I can think of a thousand things I’d like to do with every hour I have free.  Every minute I can get free is like air to breathe, including the minute in which I wrote this sentence.
I labored hard today so I could have the privilege of this minute.   I had to fight even for this scrap.

Perhaps the greatest torture in life is living within the constraints of merciless time.  Even if tomorrow I inherited millions of dollars and could enact my every whim without restraint, I would still be constrained by time.  Time is the big boss I’ll never be able quit and I have to work within the deadline he has set.

My brain works differently than most other people’s.  I remember things such that the past is almost happening now.  I feel alive in the past, yet know it is dead.

There’s been childhood friends who I remembered spending perfect days of my life with, and met them years later only to see they barely recognize me. They were someone else while I was who I had always been.

Sometimes I wonder if we are atemporal souls cast down from some better universe, and time the Satan sent to torment us.

Extrovert Critic: “But Don’t You Want To Fall in Love?”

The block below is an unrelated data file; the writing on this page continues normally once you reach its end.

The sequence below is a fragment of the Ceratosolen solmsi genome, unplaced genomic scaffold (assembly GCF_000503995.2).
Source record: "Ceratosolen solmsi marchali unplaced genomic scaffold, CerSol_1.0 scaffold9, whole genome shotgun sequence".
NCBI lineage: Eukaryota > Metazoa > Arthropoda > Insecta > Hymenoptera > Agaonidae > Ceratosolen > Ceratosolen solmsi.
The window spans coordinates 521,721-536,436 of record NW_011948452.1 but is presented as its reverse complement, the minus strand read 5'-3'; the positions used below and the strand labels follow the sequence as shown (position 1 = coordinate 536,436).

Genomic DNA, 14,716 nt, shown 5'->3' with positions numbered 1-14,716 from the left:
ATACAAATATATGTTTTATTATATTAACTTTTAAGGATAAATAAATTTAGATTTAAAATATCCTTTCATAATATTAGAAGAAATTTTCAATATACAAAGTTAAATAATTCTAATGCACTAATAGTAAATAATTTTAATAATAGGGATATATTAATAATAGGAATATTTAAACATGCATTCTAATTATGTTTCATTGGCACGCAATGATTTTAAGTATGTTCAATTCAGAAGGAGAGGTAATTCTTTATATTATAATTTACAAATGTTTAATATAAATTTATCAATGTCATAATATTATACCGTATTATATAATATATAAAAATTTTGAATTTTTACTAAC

There’s one experience that is the greatest affirmation of humanity in the Loud ideology.
It is typically called “falling in love.”

The first thing apparent to the Subtle person is word choice. The word ‘falling.’ It implies ‘accidental’, ‘unintentional’, ‘helpless’, ‘overwhelmed’, ‘powerless.’ All this is precisely the point.
Falling in love in poetry, literature, cinema… is a celebration of helplessness and surrender. A ‘fall’ from the confines of a dull and daily self to someplace that happens to be better…for a little while. A brief period of liberation from the oppressive prison of a self that isn’t very fun to live with.

To one who is Subtle, it seems that the Loud routinely confuse love with sentimentality.
‘Falling’ in love is an oxymoron. True love cannot be an accident, because then it is just an accident, something that just happened to us while we were passively looking on. Where is the truth and where is the love?